Tuesday, 17 April 2012

Carnegie Shortlist is here!

Yes! Sure, it was announced about three weeks ago but I've been BUSY! Books don't just publicise themselves dontchaknow and in the last six weeks I have been ALL OVER THE PLACE, including *deep breath* all over London (literally from East to West which is genuinely a long way. Just ask poor Barry Hutchison who was in the cab with me) Windsor, Bristol, Berlin (ok, that was a holiday, whatever), Preston, Lancaster, Liverpool, Bath, Southampton and Reading... Phew! No wonder my body has essentially packed it in and left me eating naught but crumpets and ricey broth stuff....

So anyway, whilst all this country spanning travel was going on, I found out the shortlist had been announced, and I was quite surprised by the result...

David Almond
Hodder (9+)
Ali Lewis 
Andersen (12+)
Andy Mulligan 
David Fickling (12+)
Patrick Ness
Walker (9+)

So as you can see, the only two I haven't read are Between Shades of Grey and The Midnight Zoo. At the FCBG conference this weekend I mentioned that I was surprised not to see Blood Red Road or Life: An Exploded Diagram on there, to which the reply was that the list was aimed more towards younger fiction this year. But ay me for teenage fiction! There are so few high quality prizes awarded to teenage fiction now, especially with the cutting of the BookTrust Teenage Prize that I lament this decision! Someone enlighten me if there is some other reason, except Mal being a previous winner...?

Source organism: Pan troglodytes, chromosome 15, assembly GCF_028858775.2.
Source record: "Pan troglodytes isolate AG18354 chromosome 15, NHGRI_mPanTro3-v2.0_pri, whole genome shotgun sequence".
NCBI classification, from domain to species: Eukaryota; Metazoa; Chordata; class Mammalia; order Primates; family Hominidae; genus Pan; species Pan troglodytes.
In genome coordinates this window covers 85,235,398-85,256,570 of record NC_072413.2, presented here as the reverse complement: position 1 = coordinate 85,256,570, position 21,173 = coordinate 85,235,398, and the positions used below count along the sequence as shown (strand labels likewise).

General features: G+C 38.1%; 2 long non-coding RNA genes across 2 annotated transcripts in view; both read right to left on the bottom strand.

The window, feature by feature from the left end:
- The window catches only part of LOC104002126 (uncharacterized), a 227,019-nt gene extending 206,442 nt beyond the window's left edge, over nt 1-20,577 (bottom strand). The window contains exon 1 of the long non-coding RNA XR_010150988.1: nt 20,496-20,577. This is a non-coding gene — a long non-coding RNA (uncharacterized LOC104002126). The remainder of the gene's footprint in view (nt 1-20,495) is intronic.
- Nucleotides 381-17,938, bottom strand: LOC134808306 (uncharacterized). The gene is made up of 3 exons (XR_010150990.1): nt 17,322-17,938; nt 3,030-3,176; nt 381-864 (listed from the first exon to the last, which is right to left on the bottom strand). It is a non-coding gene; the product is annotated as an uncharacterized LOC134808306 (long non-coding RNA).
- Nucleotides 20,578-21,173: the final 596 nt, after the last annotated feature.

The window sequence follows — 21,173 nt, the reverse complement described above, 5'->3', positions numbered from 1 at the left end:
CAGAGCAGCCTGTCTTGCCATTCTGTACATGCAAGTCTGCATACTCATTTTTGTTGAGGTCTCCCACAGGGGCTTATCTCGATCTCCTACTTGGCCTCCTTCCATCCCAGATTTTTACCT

Anyway, I'm THRILLED to see Small Change for Stuart on there, which used to be one of my titles, hurrah for Lissa and her beautiful little tale. Monster Calls was a dead cert really, deservedly but no surprise there... Probably same for My Sister Lives on the Mantlepiece. Everybody Jam was an interesting one - I haven't reviewed this yet, but I loved it - only problem was that the small person I know who is half Australian and would've loved it wouldn't be allowed to read it yet, simply down to a few inappropriate topics and swearwords. Difficult to know the age pitch because of that.

Well I better get on with reading the two I haven't read yet (and the rest) and do some reviewing!! I am currently on The Midnight Zoo and it's absolutely beautiful so far - absolutely escaped into it on my commute. Watch this space!